Persistent Chlamydia Pneumoniae serology is related to decline in lung function in women but not in men. Effect of persistent Chlamydia pneumoniae infection on lung function
1 University of Iceland, Faculty of Medicine, Reykjavik, Iceland
2 Department of Medicine Landspitali University Hospital, Reykjavik, Iceland
3 Icelandic Heart Association, Kopavogur, Iceland
4 Department of Clinical Biochemistry, Landspitali University Hospital, Reykjavik, Iceland
5 Respiratory Medicine and Allergology, Uppsala University, Uppsala, Sweden
BMC Pulmonary Medicine 2010, 10:44 doi:10.1186/1471-2466-10-44Published: 25 August 2010
Chlamydia pneumoniae (C pn) infection causes an acute inflammation in the respiratory system that may become persistent, but little is known about the long-term respiratory effects of C pn infections. Aim: To estimate the long term respiratory effects of C pn with change in forced expiratory volume in one second (FEV1) and forced vital capacity (FVC) as a main outcome variable.
The study comprised of 1109 subjects (500 men and 609 women, mean age 28 ± 6 years) that participated in the Reykjavik Heart Study of the Young. Spirometry and blood samples for measurements of IgG antibodies for C pn were done at inclusion and at the end of the follow-up period (mean follow-up time 27 ± 4 years).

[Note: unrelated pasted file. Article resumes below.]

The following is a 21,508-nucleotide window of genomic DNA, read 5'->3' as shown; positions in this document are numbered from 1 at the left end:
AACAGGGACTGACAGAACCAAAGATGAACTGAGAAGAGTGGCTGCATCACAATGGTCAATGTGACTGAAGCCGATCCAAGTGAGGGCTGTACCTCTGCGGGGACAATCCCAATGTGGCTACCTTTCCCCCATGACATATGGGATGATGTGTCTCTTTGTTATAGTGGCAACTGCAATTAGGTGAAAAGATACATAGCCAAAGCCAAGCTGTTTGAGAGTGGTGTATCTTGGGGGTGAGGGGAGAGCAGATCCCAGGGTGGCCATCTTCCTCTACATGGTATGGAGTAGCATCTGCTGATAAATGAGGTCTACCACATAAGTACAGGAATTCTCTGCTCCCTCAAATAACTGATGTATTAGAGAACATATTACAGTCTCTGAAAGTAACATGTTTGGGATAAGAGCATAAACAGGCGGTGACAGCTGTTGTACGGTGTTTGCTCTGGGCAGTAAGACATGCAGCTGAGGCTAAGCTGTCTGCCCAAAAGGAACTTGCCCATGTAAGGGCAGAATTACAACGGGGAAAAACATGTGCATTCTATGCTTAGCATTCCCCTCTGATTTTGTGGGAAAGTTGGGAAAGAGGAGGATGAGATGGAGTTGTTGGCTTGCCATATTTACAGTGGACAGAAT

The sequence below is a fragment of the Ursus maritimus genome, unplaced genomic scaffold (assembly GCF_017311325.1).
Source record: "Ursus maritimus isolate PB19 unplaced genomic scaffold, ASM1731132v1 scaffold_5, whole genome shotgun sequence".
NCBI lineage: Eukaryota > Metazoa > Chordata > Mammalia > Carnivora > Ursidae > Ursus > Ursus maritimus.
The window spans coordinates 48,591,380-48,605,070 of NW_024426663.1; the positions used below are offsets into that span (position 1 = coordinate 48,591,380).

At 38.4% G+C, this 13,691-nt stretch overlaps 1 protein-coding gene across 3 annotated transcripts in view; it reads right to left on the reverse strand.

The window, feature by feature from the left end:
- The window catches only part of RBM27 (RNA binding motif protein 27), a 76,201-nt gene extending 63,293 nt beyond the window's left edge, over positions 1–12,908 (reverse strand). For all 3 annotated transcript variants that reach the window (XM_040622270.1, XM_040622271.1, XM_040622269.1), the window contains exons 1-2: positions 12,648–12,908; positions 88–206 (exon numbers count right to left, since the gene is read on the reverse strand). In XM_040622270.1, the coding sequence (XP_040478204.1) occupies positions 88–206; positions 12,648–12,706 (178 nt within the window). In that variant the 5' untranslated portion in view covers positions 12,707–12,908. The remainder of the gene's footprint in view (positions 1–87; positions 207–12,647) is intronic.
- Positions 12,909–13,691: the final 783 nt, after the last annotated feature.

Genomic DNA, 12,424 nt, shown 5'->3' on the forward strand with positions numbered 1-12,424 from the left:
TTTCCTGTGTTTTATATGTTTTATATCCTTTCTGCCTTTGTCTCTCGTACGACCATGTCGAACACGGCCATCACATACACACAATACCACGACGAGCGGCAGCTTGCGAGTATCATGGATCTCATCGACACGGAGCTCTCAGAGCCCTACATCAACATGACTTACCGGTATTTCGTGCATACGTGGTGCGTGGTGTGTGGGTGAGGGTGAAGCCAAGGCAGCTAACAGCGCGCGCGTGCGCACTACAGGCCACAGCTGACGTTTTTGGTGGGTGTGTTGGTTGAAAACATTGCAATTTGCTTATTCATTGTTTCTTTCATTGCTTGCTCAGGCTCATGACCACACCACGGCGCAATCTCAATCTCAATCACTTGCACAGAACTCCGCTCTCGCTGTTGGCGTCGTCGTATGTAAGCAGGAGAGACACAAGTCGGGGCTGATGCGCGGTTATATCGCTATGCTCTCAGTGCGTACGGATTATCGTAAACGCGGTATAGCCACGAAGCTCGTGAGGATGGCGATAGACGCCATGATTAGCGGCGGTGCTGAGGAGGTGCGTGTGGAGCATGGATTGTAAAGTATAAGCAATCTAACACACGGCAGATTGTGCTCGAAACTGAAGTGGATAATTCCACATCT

Having IgG against C pn at both examinations was significantly associated to a larger decrease in FEV1 (6 mL/year) and FVC (7 mL/year) in women but not in men. In women the association between C pn and larger FEV1 decline was only found in women that smoked at baseline where having C pn IgG was associated with 10 mL/year decline compared to smokers without C pn IgG. These results were still significant after adjustment for age, smoking and change in body weight.
Our results indicate that persistent C pn serology is related to increased decline in lung function in women but not in men. This effect was, however, primarily found in smoking women. This study is a further indication that the pathophysiological process leading to lung impairment may differ between men and women.